Over the weekend, Congressman Nathan Deal, R-Gainesville, became the second major GOP candidate for governor to be dinged by an AJC investigative piece.
The first, of course, was John Oxendine, when the paper revealed back in May that our state insurance commissioner had accepted $120,000 in arguably illegal campaign contributions from dummy PACs controlled by an insurance company CEO whom Oxendine had repeatedly appointed to an influential industry board.
That didn't look too good for Oxendine, a politician who's long been dogged by whispered allegations of influence-peddling.
Deal, on the other hand, is a former judge who's enjoyed a pretty clean reputation. But his free ride may have ended Sunday. Here's the lead from the AJC piece:
U.S. Rep. Nathan Deal, a Republican candidate for governor in 2010, personally intervened with Georgia leaders to preserve an obscure state program that earns his company nearly $300,000 a year.
The article goes on to describe how Deal seemed to be using his office and that of Lt. Gov. Casey Cagle his fellow Gainesvillian to intimidate state Revenue Commissioner Bart Graham from altering a program through which Deal's auto-salvage business had enjoyed two decades' worth of no-bid state patronage.
The program itself sounds like the very definition of old-boy connectivity: Deal's business is one of a handful around the state designated as "inspection stations" for salvaged cars that have been repaired and are being readied to be resold. The state provides the inspectors; the private stations provide a garage bay, a hydraulic lift and a worker to help move cars. Deal's company collects $100 per car inspected, the highest rate in the state. No one seems to know how any of the stations, including Deal's, got these contracts in the first place. I dont know there was much of an official thing, Deal told the AJC. Yes, I'm sure that's true.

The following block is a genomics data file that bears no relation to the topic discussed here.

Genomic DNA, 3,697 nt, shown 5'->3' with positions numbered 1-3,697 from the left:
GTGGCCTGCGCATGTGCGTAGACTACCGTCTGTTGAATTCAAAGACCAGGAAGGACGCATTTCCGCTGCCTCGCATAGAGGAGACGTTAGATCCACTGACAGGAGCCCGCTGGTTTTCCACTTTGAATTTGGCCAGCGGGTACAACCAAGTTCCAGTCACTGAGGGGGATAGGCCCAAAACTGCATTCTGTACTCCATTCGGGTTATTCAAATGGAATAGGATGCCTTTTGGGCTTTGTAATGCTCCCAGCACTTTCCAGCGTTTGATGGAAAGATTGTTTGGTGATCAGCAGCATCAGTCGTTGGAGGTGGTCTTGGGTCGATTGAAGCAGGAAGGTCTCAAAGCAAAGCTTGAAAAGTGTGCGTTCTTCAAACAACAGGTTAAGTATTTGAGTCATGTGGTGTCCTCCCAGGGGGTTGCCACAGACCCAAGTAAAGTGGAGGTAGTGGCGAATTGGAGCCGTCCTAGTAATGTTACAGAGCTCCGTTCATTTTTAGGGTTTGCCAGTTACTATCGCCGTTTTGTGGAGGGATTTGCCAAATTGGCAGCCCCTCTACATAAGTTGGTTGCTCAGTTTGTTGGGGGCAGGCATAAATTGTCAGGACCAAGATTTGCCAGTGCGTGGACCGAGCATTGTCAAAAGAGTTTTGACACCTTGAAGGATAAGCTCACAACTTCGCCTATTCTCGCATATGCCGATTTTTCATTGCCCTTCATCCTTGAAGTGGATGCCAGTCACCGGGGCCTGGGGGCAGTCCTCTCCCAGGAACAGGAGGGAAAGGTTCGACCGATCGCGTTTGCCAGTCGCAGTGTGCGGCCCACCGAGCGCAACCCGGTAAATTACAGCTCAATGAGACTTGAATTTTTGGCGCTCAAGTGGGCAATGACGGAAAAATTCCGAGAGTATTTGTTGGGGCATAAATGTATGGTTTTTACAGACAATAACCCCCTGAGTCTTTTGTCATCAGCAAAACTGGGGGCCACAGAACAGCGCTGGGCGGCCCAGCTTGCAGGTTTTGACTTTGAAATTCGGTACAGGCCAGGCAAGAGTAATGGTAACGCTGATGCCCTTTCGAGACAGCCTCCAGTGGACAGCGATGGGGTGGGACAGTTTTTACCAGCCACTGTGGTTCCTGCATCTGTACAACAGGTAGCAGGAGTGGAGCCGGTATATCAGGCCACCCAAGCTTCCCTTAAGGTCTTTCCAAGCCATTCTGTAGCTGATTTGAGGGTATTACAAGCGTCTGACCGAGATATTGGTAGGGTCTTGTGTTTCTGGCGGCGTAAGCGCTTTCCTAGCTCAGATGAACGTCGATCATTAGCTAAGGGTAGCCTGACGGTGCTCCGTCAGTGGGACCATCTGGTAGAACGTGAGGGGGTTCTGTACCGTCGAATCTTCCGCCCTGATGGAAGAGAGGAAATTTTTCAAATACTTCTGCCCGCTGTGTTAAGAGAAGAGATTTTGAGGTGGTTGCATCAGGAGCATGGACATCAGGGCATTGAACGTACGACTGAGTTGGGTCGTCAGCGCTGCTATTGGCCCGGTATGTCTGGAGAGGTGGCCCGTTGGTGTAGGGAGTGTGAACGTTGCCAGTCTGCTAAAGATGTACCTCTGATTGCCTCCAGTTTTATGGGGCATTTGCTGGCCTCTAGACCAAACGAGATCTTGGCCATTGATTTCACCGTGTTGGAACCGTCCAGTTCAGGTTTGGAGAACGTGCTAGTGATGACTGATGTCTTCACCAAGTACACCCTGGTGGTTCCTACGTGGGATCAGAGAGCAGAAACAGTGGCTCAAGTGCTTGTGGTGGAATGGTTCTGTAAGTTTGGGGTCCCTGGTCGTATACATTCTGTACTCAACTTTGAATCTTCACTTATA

The paper also cites evidence that, although Deal tries to argue that he simply acted as a private businessman trying to protect his interests, the Congressman's chief of staff attended meetings and made calls that related to those interests.
It's all quite fascinating and this bit is especially damning:
(Deal) said he hadnt intended to pressure or intimidate Graham.
Asked if he felt pressured or intimidated, Graham demurred.
Im not going to answer that, he said.
Deal was apparently so worried about the fallout that he personally wrote a response to the friendly folks over at Peach Pundit. Here's a tidbit:
The implication that I intervened with state officials to benefit myself is completely false and outrageous. It is nothing more than a cheap political shot using back alley, in-the-shadows tips from one of my political opponents to damage my good name and reputation.
Now, I don't doubt that the article came from a tip from a political opponent. Nor do I care. Political operatives call reporters offering dirt all the time, and for every juicy tip like this one, there are half a dozen more that aren't worth following up. But if you've got a troop of Boy Scouts buried in your basement, why should it matter that it's your bitter ex-wife who called the cops?
(Photo from Deal for Governor campaign)
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